Nightingales may stop 5,000 Chattenden homes
Plans for 5,000 homes on land in north Kent have been thrown into doubt after it was found to be a nationally important site for nightingales.
Natural England wants to designate Lodge Hill, in Chattenden, a Site of Special Scientific Interest (SSSI).
The former military training ground has been found to support 84 male nightingales and a rare lowland meadow.
Medway Council said it was deeply unhappy with the decision and would consider whether to object.
The council said it was now in the "absurd situation" of Natural England, a government agency, stopping the Ministry of Defence, a government department, from proceeding with its plans.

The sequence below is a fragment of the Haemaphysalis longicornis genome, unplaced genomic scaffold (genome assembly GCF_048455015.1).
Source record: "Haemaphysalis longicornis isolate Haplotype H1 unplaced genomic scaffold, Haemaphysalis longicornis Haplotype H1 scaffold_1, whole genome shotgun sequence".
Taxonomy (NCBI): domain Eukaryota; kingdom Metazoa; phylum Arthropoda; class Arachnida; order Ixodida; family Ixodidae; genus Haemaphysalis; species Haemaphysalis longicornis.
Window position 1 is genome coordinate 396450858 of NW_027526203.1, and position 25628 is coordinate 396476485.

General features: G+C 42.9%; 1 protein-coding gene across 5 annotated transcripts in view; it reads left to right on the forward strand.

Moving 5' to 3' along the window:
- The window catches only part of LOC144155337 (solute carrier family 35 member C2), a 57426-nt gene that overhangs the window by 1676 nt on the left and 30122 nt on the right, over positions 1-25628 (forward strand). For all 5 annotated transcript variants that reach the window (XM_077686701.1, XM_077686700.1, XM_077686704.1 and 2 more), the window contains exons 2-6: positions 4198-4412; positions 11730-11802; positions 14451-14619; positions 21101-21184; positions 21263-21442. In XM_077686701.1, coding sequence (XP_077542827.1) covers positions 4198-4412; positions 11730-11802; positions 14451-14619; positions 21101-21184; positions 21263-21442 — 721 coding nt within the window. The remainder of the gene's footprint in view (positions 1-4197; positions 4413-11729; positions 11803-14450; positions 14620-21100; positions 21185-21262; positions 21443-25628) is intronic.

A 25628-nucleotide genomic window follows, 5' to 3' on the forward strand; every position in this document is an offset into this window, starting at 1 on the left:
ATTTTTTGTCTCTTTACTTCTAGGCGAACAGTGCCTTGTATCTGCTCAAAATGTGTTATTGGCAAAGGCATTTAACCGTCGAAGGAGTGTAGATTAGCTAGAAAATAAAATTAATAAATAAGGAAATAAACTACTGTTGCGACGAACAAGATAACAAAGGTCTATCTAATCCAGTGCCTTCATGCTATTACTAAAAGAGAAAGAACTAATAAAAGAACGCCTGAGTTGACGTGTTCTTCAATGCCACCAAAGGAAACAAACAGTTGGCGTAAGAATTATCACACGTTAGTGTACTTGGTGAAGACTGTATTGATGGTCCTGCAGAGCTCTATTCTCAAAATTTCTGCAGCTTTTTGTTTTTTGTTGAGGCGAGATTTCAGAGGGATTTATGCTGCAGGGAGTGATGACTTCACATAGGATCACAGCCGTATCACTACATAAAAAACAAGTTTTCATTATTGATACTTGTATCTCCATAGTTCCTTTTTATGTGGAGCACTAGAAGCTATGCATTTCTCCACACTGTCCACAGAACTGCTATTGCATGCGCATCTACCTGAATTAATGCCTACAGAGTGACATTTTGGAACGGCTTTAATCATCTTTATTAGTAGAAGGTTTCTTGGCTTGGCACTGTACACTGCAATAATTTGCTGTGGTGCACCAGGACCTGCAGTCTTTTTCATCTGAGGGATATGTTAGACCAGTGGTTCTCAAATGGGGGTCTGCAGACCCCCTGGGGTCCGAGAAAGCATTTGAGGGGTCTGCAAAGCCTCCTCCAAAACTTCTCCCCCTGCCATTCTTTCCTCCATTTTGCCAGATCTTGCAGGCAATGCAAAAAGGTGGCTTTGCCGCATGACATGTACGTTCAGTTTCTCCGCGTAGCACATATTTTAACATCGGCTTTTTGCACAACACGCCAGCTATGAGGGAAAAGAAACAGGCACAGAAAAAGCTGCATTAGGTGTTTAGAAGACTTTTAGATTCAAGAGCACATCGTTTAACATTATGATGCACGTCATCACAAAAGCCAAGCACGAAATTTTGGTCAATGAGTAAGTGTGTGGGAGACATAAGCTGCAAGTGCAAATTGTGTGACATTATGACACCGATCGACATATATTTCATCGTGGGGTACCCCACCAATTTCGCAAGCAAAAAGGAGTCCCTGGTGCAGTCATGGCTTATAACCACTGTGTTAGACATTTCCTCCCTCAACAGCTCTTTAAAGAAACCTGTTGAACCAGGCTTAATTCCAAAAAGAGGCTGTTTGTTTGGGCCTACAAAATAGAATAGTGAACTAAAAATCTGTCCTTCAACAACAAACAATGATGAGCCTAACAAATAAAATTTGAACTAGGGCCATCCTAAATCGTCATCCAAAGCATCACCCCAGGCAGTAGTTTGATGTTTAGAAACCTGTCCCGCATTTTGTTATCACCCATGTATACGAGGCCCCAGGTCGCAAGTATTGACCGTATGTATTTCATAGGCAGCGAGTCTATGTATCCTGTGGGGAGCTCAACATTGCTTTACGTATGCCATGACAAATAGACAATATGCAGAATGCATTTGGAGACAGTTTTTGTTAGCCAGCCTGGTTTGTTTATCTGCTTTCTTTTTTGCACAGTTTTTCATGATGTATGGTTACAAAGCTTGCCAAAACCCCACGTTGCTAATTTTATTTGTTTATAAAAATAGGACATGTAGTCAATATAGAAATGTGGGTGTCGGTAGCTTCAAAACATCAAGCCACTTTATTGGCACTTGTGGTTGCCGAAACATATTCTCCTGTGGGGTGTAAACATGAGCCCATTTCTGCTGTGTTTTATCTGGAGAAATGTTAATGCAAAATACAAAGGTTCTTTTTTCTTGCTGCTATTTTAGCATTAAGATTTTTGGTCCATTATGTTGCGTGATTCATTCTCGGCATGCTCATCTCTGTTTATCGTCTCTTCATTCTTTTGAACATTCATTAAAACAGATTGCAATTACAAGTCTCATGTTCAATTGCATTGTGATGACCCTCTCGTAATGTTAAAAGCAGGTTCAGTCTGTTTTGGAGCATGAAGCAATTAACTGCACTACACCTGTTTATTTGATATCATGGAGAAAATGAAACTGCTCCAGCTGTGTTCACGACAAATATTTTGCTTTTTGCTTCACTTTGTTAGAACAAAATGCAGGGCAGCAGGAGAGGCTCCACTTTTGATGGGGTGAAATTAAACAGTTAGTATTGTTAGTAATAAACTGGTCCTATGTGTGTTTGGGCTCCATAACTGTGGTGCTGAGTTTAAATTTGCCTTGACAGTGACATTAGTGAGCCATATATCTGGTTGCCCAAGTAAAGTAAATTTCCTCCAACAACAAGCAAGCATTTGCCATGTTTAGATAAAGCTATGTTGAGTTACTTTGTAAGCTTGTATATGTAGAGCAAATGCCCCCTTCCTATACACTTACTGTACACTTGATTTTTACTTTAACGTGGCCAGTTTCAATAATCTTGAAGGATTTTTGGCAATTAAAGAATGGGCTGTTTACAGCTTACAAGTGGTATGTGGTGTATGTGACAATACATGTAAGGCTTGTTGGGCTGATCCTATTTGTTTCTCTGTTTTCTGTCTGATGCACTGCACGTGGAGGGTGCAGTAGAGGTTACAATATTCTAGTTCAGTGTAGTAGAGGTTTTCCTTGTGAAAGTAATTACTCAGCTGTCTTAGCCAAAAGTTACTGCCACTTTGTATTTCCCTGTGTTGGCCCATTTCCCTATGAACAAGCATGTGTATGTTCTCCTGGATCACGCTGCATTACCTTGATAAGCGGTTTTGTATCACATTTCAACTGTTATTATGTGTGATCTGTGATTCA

Proposals to build homes at Lodge Hill, which Medway said is believed to have unexploded ordnance, have been in the pipeline since the mid-1990s and outline plans have been submitted.
Natural England said a survey carried out last year by the British Trust for Ornithology found it had 1.3% of the national population of nightingales.
"The nightingale population in this part of the world is the most important, the single largest place for nightingales in the country," said RSPB spokesman Paul Outhwaite.
"It is really important and absolutely appropriate that it is designated an SSSI.
"Using that status and recognising that importance is critical when you are making development decisions, whether it's for houses or any other sort of development."
Councillor Jane Chitty said the proposed development would help fulfil housing need in Medway.
"If that fails then we have very serious problems indeed in terms of housing," she said.
"This is a very, very serious development and it will have very far-ranging implications."
Objectors have four months to register their opposition to the SSSI. Natural England then has nine months to decide whether it will be confirmed.